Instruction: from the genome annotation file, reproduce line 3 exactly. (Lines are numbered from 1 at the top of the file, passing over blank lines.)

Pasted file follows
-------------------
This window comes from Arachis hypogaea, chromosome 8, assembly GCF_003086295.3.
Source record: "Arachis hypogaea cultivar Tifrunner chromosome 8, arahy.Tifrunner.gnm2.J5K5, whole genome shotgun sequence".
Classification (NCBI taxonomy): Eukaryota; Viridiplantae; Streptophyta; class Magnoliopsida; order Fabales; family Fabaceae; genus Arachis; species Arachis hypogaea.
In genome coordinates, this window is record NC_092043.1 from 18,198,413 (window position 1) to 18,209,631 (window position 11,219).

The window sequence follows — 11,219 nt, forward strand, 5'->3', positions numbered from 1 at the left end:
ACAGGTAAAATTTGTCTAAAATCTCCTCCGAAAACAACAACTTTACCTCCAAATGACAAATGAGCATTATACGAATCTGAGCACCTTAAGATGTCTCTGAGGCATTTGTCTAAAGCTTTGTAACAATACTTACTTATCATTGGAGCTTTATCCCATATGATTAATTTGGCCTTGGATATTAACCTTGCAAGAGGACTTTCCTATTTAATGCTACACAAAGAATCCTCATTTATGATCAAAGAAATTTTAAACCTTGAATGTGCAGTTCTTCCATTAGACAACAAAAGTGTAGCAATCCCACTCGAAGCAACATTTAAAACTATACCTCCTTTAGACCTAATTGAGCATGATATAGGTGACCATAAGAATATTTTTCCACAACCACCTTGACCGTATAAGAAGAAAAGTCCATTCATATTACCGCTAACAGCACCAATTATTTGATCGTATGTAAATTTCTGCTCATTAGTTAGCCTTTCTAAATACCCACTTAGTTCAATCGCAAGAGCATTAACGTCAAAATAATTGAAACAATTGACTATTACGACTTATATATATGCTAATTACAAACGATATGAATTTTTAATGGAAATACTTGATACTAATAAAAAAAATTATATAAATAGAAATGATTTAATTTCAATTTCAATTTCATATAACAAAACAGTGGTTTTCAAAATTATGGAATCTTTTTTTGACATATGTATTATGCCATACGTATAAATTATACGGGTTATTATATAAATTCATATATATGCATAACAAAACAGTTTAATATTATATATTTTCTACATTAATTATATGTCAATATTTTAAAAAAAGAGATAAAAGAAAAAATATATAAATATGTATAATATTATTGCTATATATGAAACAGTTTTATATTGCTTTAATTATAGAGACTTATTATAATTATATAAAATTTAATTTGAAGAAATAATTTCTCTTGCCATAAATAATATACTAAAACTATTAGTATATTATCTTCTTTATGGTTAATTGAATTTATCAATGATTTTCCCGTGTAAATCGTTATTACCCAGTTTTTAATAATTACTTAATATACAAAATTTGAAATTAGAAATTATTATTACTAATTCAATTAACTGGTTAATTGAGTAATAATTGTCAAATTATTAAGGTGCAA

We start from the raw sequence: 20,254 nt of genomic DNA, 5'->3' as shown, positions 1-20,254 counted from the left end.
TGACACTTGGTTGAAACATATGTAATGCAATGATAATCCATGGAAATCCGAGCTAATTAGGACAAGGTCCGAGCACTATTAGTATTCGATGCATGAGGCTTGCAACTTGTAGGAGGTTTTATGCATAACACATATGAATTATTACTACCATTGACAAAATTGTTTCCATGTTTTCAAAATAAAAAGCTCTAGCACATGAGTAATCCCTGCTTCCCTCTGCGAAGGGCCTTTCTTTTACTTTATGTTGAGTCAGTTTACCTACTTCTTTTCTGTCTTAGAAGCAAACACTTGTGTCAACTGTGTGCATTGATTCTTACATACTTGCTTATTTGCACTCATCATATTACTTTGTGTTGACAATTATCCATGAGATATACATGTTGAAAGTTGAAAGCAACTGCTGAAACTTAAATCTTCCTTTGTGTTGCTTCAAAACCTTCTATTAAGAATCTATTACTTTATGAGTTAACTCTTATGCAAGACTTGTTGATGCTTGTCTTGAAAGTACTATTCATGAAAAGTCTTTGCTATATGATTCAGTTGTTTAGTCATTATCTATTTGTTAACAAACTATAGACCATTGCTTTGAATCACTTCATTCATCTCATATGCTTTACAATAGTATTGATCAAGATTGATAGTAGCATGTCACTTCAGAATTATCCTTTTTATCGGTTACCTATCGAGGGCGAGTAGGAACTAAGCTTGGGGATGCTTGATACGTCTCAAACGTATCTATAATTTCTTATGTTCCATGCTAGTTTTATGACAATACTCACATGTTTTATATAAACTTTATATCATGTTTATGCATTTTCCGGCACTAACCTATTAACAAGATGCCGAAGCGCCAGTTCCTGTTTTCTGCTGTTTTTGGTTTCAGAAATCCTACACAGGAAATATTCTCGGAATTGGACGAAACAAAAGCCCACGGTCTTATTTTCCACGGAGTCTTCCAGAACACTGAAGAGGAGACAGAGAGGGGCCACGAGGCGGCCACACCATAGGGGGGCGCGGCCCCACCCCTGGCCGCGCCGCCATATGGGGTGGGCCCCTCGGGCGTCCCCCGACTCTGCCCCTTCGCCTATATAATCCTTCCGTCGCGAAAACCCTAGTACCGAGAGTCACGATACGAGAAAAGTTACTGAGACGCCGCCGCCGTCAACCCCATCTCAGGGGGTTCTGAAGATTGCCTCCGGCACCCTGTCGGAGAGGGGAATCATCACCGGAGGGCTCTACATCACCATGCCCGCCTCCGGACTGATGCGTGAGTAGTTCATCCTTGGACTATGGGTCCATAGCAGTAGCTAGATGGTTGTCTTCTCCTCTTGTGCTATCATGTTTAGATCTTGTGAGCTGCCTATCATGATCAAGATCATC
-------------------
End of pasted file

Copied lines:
Classification (NCBI taxonomy): Eukaryota; Viridiplantae; Streptophyta; class Magnoliopsida; order Fabales; family Fabaceae; genus Arachis; species Arachis hypogaea.